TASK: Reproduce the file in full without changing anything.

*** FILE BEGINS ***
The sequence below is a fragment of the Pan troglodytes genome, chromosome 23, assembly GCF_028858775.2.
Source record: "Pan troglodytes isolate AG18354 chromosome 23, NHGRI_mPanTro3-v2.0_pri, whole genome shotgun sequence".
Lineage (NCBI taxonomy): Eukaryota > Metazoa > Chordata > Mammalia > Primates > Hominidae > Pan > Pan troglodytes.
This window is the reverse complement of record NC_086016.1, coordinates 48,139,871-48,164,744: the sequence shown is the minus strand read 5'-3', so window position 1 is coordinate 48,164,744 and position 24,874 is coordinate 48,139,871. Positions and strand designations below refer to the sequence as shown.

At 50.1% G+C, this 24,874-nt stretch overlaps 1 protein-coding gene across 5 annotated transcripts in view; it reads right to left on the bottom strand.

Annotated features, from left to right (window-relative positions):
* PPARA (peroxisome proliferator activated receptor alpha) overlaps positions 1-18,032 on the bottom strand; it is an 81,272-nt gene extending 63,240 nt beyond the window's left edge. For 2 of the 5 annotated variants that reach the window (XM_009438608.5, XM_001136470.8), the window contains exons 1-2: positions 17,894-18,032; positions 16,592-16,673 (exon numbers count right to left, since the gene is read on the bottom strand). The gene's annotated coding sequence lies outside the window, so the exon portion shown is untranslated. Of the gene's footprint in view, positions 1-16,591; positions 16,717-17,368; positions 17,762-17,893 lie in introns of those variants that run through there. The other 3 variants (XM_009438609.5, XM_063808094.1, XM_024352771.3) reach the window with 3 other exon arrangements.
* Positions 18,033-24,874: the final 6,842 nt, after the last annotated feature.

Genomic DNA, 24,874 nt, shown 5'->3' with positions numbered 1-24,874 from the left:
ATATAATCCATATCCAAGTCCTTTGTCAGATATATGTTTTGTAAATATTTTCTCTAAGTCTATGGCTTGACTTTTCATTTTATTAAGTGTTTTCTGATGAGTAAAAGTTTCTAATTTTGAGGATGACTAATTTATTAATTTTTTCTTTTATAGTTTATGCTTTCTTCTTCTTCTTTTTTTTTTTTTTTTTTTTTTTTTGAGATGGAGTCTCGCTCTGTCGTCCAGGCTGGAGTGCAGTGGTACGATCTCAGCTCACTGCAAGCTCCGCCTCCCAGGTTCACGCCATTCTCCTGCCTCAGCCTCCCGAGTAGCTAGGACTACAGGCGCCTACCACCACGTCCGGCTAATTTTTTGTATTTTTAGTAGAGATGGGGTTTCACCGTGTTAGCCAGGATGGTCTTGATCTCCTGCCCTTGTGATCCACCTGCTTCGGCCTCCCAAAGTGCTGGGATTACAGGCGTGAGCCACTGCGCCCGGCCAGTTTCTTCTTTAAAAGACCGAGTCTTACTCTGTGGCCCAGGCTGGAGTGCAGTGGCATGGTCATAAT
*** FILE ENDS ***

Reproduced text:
The sequence below is a fragment of the Pan troglodytes genome, chromosome 23, assembly GCF_028858775.2.
Source record: "Pan troglodytes isolate AG18354 chromosome 23, NHGRI_mPanTro3-v2.0_pri, whole genome shotgun sequence".
Lineage (NCBI taxonomy): Eukaryota > Metazoa > Chordata > Mammalia > Primates > Hominidae > Pan > Pan troglodytes.
This window is the reverse complement of record NC_086016.1, coordinates 48,139,871-48,164,744: the sequence shown is the minus strand read 5'-3', so window position 1 is coordinate 48,164,744 and position 24,874 is coordinate 48,139,871. Positions and strand designations below refer to the sequence as shown.

At 50.1% G+C, this 24,874-nt stretch overlaps 1 protein-coding gene across 5 annotated transcripts in view; it reads right to left on the bottom strand.

Annotated features, from left to right (window-relative positions):
* PPARA (peroxisome proliferator activated receptor alpha) overlaps positions 1-18,032 on the bottom strand; it is an 81,272-nt gene extending 63,240 nt beyond the window's left edge. For 2 of the 5 annotated variants that reach the window (XM_009438608.5, XM_001136470.8), the window contains exons 1-2: positions 17,894-18,032; positions 16,592-16,673 (exon numbers count right to left, since the gene is read on the bottom strand). The gene's annotated coding sequence lies outside the window, so the exon portion shown is untranslated. Of the gene's footprint in view, positions 1-16,591; positions 16,717-17,368; positions 17,762-17,893 lie in introns of those variants that run through there. The other 3 variants (XM_009438609.5, XM_063808094.1, XM_024352771.3) reach the window with 3 other exon arrangements.
* Positions 18,033-24,874: the final 6,842 nt, after the last annotated feature.

Genomic DNA, 24,874 nt, shown 5'->3' with positions numbered 1-24,874 from the left:
ATATAATCCATATCCAAGTCCTTTGTCAGATATATGTTTTGTAAATATTTTCTCTAAGTCTATGGCTTGACTTTTCATTTTATTAAGTGTTTTCTGATGAGTAAAAGTTTCTAATTTTGAGGATGACTAATTTATTAATTTTTTCTTTTATAGTTTATGCTTTCTTCTTCTTCTTTTTTTTTTTTTTTTTTTTTTTTTGAGATGGAGTCTCGCTCTGTCGTCCAGGCTGGAGTGCAGTGGTACGATCTCAGCTCACTGCAAGCTCCGCCTCCCAGGTTCACGCCATTCTCCTGCCTCAGCCTCCCGAGTAGCTAGGACTACAGGCGCCTACCACCACGTCCGGCTAATTTTTTGTATTTTTAGTAGAGATGGGGTTTCACCGTGTTAGCCAGGATGGTCTTGATCTCCTGCCCTTGTGATCCACCTGCTTCGGCCTCCCAAAGTGCTGGGATTACAGGCGTGAGCCACTGCGCCCGGCCAGTTTCTTCTTTAAAAGACCGAGTCTTACTCTGTGGCCCAGGCTGGAGTGCAGTGGCATGGTCATAAT